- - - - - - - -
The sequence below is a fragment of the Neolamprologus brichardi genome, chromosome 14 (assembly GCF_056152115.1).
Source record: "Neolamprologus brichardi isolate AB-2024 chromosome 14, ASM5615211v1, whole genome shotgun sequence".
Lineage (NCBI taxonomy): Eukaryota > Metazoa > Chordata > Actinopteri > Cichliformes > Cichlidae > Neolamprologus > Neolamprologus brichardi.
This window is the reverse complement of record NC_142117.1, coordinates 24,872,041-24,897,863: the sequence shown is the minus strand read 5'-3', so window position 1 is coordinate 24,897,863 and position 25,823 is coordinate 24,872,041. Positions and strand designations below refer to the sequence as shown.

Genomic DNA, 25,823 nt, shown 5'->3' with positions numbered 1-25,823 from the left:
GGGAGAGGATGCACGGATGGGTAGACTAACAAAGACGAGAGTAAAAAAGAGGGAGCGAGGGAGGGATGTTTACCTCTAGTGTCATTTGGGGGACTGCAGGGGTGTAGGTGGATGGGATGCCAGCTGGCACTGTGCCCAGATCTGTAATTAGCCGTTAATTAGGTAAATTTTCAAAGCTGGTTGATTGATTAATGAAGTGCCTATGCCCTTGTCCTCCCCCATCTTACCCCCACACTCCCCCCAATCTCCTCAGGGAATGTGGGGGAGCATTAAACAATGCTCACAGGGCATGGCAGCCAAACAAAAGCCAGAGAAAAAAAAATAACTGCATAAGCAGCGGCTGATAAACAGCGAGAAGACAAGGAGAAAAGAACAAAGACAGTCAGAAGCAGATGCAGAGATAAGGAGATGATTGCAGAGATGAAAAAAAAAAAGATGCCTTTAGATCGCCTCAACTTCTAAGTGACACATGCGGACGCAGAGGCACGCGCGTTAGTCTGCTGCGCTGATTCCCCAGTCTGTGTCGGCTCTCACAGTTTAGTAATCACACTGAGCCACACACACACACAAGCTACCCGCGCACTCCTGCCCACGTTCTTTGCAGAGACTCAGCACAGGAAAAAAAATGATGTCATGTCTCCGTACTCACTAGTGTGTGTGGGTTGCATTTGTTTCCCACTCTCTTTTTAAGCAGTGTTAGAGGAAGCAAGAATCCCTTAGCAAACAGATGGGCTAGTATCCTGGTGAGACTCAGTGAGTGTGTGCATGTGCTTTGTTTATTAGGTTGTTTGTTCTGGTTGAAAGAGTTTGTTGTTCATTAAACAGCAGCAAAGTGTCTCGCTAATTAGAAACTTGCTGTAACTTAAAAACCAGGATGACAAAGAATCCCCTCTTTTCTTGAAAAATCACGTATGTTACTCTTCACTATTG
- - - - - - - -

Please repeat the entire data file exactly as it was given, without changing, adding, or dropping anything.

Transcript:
The sequence below is a fragment of the Neolamprologus brichardi genome, chromosome 14 (assembly GCF_056152115.1).
Source record: "Neolamprologus brichardi isolate AB-2024 chromosome 14, ASM5615211v1, whole genome shotgun sequence".
Lineage (NCBI taxonomy): Eukaryota > Metazoa > Chordata > Actinopteri > Cichliformes > Cichlidae > Neolamprologus > Neolamprologus brichardi.
This window is the reverse complement of record NC_142117.1, coordinates 24,872,041-24,897,863: the sequence shown is the minus strand read 5'-3', so window position 1 is coordinate 24,897,863 and position 25,823 is coordinate 24,872,041. Positions and strand designations below refer to the sequence as shown.

Genomic DNA, 25,823 nt, shown 5'->3' with positions numbered 1-25,823 from the left:
GGGAGAGGATGCACGGATGGGTAGACTAACAAAGACGAGAGTAAAAAAGAGGGAGCGAGGGAGGGATGTTTACCTCTAGTGTCATTTGGGGGACTGCAGGGGTGTAGGTGGATGGGATGCCAGCTGGCACTGTGCCCAGATCTGTAATTAGCCGTTAATTAGGTAAATTTTCAAAGCTGGTTGATTGATTAATGAAGTGCCTATGCCCTTGTCCTCCCCCATCTTACCCCCACACTCCCCCCAATCTCCTCAGGGAATGTGGGGGAGCATTAAACAATGCTCACAGGGCATGGCAGCCAAACAAAAGCCAGAGAAAAAAAAATAACTGCATAAGCAGCGGCTGATAAACAGCGAGAAGACAAGGAGAAAAGAACAAAGACAGTCAGAAGCAGATGCAGAGATAAGGAGATGATTGCAGAGATGAAAAAAAAAAAGATGCCTTTAGATCGCCTCAACTTCTAAGTGACACATGCGGACGCAGAGGCACGCGCGTTAGTCTGCTGCGCTGATTCCCCAGTCTGTGTCGGCTCTCACAGTTTAGTAATCACACTGAGCCACACACACACACAAGCTACCCGCGCACTCCTGCCCACGTTCTTTGCAGAGACTCAGCACAGGAAAAAAAATGATGTCATGTCTCCGTACTCACTAGTGTGTGTGGGTTGCATTTGTTTCCCACTCTCTTTTTAAGCAGTGTTAGAGGAAGCAAGAATCCCTTAGCAAACAGATGGGCTAGTATCCTGGTGAGACTCAGTGAGTGTGTGCATGTGCTTTGTTTATTAGGTTGTTTGTTCTGGTTGAAAGAGTTTGTTGTTCATTAAACAGCAGCAAAGTGTCTCGCTAATTAGAAACTTGCTGTAACTTAAAAACCAGGATGACAAAGAATCCCCTCTTTTCTTGAAAAATCACGTATGTTACTCTTCACTATTG